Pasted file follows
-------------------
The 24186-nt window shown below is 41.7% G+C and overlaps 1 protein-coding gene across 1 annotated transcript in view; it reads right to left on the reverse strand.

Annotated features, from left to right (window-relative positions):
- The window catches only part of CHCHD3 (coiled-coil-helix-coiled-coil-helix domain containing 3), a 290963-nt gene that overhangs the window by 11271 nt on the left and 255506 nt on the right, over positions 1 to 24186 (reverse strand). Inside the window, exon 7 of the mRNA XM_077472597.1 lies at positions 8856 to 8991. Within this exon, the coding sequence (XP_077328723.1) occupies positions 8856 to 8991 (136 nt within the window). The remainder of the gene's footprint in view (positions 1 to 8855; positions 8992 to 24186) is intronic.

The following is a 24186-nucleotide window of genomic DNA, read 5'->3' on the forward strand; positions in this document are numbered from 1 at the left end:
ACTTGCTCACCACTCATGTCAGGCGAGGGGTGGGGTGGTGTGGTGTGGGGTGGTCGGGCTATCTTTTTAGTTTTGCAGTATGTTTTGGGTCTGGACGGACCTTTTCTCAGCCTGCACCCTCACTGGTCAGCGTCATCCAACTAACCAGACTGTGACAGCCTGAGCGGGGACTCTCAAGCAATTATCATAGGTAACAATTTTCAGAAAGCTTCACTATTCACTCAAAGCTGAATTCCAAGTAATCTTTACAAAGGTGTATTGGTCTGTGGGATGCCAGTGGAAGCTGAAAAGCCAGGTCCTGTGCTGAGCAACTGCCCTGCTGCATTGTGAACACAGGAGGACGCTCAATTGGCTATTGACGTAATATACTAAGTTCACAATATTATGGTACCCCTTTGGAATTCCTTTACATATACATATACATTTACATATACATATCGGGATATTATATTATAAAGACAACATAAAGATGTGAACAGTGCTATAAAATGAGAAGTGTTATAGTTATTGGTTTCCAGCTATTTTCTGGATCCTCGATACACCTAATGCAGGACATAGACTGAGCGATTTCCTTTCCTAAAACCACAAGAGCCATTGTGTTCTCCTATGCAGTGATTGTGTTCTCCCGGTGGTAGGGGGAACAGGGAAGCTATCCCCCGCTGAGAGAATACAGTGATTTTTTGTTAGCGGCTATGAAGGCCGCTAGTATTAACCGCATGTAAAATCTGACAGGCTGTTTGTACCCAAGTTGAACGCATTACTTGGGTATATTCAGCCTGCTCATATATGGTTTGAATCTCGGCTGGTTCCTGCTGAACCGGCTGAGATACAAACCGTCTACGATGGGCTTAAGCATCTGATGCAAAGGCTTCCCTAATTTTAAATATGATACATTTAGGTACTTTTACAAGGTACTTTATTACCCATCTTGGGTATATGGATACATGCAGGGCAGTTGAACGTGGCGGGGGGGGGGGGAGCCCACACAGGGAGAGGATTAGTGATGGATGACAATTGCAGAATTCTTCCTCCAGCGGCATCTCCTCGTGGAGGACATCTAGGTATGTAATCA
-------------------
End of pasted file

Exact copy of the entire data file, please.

The 24186-nt window shown below is 41.7% G+C and overlaps 1 protein-coding gene across 1 annotated transcript in view; it reads right to left on the reverse strand.

Annotated features, from left to right (window-relative positions):
- The window catches only part of CHCHD3 (coiled-coil-helix-coiled-coil-helix domain containing 3), a 290963-nt gene that overhangs the window by 11271 nt on the left and 255506 nt on the right, over positions 1 to 24186 (reverse strand). Inside the window, exon 7 of the mRNA XM_077472597.1 lies at positions 8856 to 8991. Within this exon, the coding sequence (XP_077328723.1) occupies positions 8856 to 8991 (136 nt within the window). The remainder of the gene's footprint in view (positions 1 to 8855; positions 8992 to 24186) is intronic.

The following is a 24186-nucleotide window of genomic DNA, read 5'->3' on the forward strand; positions in this document are numbered from 1 at the left end:
ACTTGCTCACCACTCATGTCAGGCGAGGGGTGGGGTGGTGTGGTGTGGGGTGGTCGGGCTATCTTTTTAGTTTTGCAGTATGTTTTGGGTCTGGACGGACCTTTTCTCAGCCTGCACCCTCACTGGTCAGCGTCATCCAACTAACCAGACTGTGACAGCCTGAGCGGGGACTCTCAAGCAATTATCATAGGTAACAATTTTCAGAAAGCTTCACTATTCACTCAAAGCTGAATTCCAAGTAATCTTTACAAAGGTGTATTGGTCTGTGGGATGCCAGTGGAAGCTGAAAAGCCAGGTCCTGTGCTGAGCAACTGCCCTGCTGCATTGTGAACACAGGAGGACGCTCAATTGGCTATTGACGTAATATACTAAGTTCACAATATTATGGTACCCCTTTGGAATTCCTTTACATATACATATACATTTACATATACATATCGGGATATTATATTATAAAGACAACATAAAGATGTGAACAGTGCTATAAAATGAGAAGTGTTATAGTTATTGGTTTCCAGCTATTTTCTGGATCCTCGATACACCTAATGCAGGACATAGACTGAGCGATTTCCTTTCCTAAAACCACAAGAGCCATTGTGTTCTCCTATGCAGTGATTGTGTTCTCCCGGTGGTAGGGGGAACAGGGAAGCTATCCCCCGCTGAGAGAATACAGTGATTTTTTGTTAGCGGCTATGAAGGCCGCTAGTATTAACCGCATGTAAAATCTGACAGGCTGTTTGTACCCAAGTTGAACGCATTACTTGGGTATATTCAGCCTGCTCATATATGGTTTGAATCTCGGCTGGTTCCTGCTGAACCGGCTGAGATACAAACCGTCTACGATGGGCTTAAGCATCTGATGCAAAGGCTTCCCTAATTTTAAATATGATACATTTAGGTACTTTTACAAGGTACTTTATTACCCATCTTGGGTATATGGATACATGCAGGGCAGTTGAACGTGGCGGGGGGGGGGGGAGCCCACACAGGGAGAGGATTAGTGATGGATGACAATTGCAGAATTCTTCCTCCAGCGGCATCTCCTCGTGGAGGACATCTAGGTATGTAATCA